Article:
Lumber decompression surgery S1 L5-L3[1996]
    Cervical stenosis, so far avoided surgery
  • Sorry for the length but contains all the information you requested.

    This post sounds like mine 6 weeks ago. I too had never had surgery and was so scared. I had disc replacement L4-L5 and disc fusion at L5-S1 on May 11th. Happy Mothers Day to me!!! I can answer all your questions.

    Hospital Stay- Went in Monday morning 6:00 am, surgery 7:30-12:30, recovery 2:00, Home Thursday morning 10:30.

    Catheter-Yes, put in after surgery while you’re still out, removed the day after surgery as long as your output of urine is good. Removal is no big deal.

    Pain- I had more gas pains in my stomach than back pain. Their in there moving your intestines around to get to the back so it tends to upset them a little. Everyone’s pain is different, so I am giving you what I experienced.

    Meds- Morphine injections and Vicadin. I didn’t have a drip but the nurses came in and gave me the injections every 4 hours. Wednesday, I switched to vicadin because it made me less loopy.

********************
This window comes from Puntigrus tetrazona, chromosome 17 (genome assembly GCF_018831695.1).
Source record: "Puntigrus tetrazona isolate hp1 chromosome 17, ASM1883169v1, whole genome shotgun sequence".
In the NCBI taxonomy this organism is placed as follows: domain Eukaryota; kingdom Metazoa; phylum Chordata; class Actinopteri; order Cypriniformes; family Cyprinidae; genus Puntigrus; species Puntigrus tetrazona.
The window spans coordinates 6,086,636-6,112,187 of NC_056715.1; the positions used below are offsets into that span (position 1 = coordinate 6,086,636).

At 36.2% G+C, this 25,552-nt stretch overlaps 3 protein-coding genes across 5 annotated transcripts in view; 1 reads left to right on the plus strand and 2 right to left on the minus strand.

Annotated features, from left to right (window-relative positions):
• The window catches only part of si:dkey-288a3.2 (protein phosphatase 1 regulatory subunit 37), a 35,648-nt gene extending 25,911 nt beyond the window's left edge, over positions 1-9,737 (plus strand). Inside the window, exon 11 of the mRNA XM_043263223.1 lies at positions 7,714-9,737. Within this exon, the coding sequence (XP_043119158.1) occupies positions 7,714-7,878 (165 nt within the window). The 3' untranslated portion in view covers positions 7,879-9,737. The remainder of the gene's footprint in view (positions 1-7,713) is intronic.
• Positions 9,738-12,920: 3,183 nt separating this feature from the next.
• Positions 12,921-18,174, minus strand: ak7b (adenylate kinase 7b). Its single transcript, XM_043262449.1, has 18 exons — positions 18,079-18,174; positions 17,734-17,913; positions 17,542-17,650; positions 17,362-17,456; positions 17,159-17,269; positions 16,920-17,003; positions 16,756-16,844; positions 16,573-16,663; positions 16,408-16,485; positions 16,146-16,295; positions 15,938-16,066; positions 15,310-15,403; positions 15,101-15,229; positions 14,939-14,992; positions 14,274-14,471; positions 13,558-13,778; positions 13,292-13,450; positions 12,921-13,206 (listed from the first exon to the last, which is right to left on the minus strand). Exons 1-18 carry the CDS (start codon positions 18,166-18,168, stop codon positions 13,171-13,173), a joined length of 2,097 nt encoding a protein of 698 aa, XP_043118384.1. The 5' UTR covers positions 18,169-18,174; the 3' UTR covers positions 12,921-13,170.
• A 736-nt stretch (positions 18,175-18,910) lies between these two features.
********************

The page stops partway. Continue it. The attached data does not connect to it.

Diet- They wouldn’t let me eat until Wednesday, like I said above, they moved things around and it takes a while to get things running smoothly again. They even gave me a pill to help kick start my digestion. They will also probably give you senicot and milk of meg to help you have a bowel movement because they won’t discharge you until you do.

    Incision- About 5 inches from just under my belly button to a ½ inch from my pelvic bone with 10 staples. Don’t be surprised if you have numbness in the belly area, pelvic area and down one leg. I couldn’t feel the crease in my left leg and had numbness down the outside of my left leg from my hip to the knee. Most numbness went away but still have some in the leg. Doctor says it will go away in time.